After months of protests over systemic racism, Virginia creates Office of Civil Rights

Ana Ley, The Virginian-Pilot

As social unrest over systemic racism continues to grip the nation, Virginia has created an Office of Civil Rights with the intent of promoting a more equitable government.

The move will “expand and reorganize” the state’s previous Division of Human Rights, according to a statement released Tuesday by the office of Attorney General Mark Herring, whose office oversees it.

As part of the shift, the Office of Civil Rights will grow to a staff of 13, including seven attorneys. When Herring took office, the Division of Human Rights had four employees.

Staff duties will include carrying out investigations into cases of police misconduct, workplace and housing discrimination and failure to accommodate expectant and new mothers.

Herring’s announcement comes after protesters gathered by the thousands last year in Virginia and across the country through the most significant protest movement of a generation, spurred, in part, by the May police killing of George Floyd, a 46-year-old Black man who pleaded for his life as a white police officer knelt on his neck for almost nine minutes while Floyd was handcuffed and lying face down in the street.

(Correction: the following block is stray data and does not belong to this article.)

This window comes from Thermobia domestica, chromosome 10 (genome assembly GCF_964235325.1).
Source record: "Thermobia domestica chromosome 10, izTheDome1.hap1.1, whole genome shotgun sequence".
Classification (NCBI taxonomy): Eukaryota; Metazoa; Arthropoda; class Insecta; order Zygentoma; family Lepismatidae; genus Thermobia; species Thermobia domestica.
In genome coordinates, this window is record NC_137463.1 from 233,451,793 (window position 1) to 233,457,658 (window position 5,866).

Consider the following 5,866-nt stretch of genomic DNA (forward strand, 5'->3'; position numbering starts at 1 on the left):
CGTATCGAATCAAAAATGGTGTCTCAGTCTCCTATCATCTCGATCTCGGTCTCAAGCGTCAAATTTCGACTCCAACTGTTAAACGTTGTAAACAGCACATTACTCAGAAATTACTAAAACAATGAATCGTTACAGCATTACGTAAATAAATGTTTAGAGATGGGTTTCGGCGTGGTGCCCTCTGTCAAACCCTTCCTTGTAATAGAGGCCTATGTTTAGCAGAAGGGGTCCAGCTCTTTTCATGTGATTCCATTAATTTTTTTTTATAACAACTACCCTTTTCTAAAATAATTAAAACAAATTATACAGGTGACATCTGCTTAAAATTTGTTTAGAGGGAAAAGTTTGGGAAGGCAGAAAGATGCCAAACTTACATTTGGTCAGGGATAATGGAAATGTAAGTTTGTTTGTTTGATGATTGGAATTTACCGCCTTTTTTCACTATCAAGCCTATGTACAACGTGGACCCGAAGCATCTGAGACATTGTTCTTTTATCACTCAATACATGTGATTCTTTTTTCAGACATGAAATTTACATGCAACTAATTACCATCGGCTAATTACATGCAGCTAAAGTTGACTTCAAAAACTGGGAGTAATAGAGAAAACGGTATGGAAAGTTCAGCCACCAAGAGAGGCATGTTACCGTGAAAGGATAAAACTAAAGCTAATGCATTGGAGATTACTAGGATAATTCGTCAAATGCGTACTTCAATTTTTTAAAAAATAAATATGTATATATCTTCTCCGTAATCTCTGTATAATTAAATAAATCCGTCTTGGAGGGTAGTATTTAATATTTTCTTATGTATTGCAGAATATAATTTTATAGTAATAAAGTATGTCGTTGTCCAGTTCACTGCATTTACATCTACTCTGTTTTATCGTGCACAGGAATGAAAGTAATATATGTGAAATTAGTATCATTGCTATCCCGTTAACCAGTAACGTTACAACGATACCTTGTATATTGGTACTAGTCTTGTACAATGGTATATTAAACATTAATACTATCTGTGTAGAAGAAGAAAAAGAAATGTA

Since Floyd’s death, demonstrators have demanded that the officer and his peers be held accountable while calling out racial inequity in America.

In Richmond, Democratic lawmakers who took control of the General Assembly for the first time in decades called for a special session with the goal of delivering police reform.

Shortly after Tuesday’s announcement, Norfolk Del. Jerrauld “Jay” Jones, a Democrat who is challenging Herring for his seat this year, launched his own public statement to accuse the attorney general of launching the initiative for political reasons.

Jones had called for an office of civil rights in an opinion piece that was published on the web edition of the Roanoke Times on Nov. 11.

“I think it’s interesting from a timing perspective,” Jones said. “We don’t want to play politics with people’s civil rights but that’s certainly what it looks like he is doing with this proposal.”

In response to Jones, Herring’s press secretary said the change is simply a continuation of his expansion of the previous division.

“Attorney General Herring has made protecting Virginians’ civil rights a top priority since his very first days in office,” Charlotte P.L. Gomer wrote in an email, adding that his “record on civil rights is clear.”